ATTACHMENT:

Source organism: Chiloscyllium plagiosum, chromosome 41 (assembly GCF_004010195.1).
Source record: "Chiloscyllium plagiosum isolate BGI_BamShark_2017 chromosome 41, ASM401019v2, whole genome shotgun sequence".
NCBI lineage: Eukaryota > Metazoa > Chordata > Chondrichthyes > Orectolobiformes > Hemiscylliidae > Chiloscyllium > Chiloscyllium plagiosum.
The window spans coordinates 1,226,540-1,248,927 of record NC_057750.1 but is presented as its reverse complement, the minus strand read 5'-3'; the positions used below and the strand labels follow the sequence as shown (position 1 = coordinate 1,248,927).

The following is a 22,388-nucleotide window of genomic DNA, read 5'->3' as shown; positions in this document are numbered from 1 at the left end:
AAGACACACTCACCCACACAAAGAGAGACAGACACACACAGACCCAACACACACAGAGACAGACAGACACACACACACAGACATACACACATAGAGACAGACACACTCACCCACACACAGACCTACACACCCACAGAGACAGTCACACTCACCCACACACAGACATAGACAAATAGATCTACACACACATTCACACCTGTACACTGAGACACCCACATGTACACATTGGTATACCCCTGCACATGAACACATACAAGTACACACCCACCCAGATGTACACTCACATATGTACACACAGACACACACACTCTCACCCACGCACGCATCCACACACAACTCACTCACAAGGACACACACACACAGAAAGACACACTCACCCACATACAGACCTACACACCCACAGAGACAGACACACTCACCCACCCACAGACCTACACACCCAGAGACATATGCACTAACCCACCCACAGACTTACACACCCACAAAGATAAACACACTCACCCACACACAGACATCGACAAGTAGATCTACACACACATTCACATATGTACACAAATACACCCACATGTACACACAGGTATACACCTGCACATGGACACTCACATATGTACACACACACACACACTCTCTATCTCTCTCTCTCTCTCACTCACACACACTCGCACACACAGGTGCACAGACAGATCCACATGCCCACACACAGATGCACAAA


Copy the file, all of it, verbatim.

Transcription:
Source organism: Chiloscyllium plagiosum, chromosome 41 (assembly GCF_004010195.1).
Source record: "Chiloscyllium plagiosum isolate BGI_BamShark_2017 chromosome 41, ASM401019v2, whole genome shotgun sequence".
NCBI lineage: Eukaryota > Metazoa > Chordata > Chondrichthyes > Orectolobiformes > Hemiscylliidae > Chiloscyllium > Chiloscyllium plagiosum.
The window spans coordinates 1,226,540-1,248,927 of record NC_057750.1 but is presented as its reverse complement, the minus strand read 5'-3'; the positions used below and the strand labels follow the sequence as shown (position 1 = coordinate 1,248,927).

The following is a 22,388-nucleotide window of genomic DNA, read 5'->3' as shown; positions in this document are numbered from 1 at the left end:
AAGACACACTCACCCACACAAAGAGAGACAGACACACACAGACCCAACACACACAGAGACAGACAGACACACACACACAGACATACACACATAGAGACAGACACACTCACCCACACACAGACCTACACACCCACAGAGACAGTCACACTCACCCACACACAGACATAGACAAATAGATCTACACACACATTCACACCTGTACACTGAGACACCCACATGTACACATTGGTATACCCCTGCACATGAACACATACAAGTACACACCCACCCAGATGTACACTCACATATGTACACACAGACACACACACTCTCACCCACGCACGCATCCACACACAACTCACTCACAAGGACACACACACACAGAAAGACACACTCACCCACATACAGACCTACACACCCACAGAGACAGACACACTCACCCACCCACAGACCTACACACCCAGAGACATATGCACTAACCCACCCACAGACTTACACACCCACAAAGATAAACACACTCACCCACACACAGACATCGACAAGTAGATCTACACACACATTCACATATGTACACAAATACACCCACATGTACACACAGGTATACACCTGCACATGGACACTCACATATGTACACACACACACACACTCTCTATCTCTCTCTCTCTCTCACTCACACACACTCGCACACACAGGTGCACAGACAGATCCACATGCCCACACACAGATGCACAAA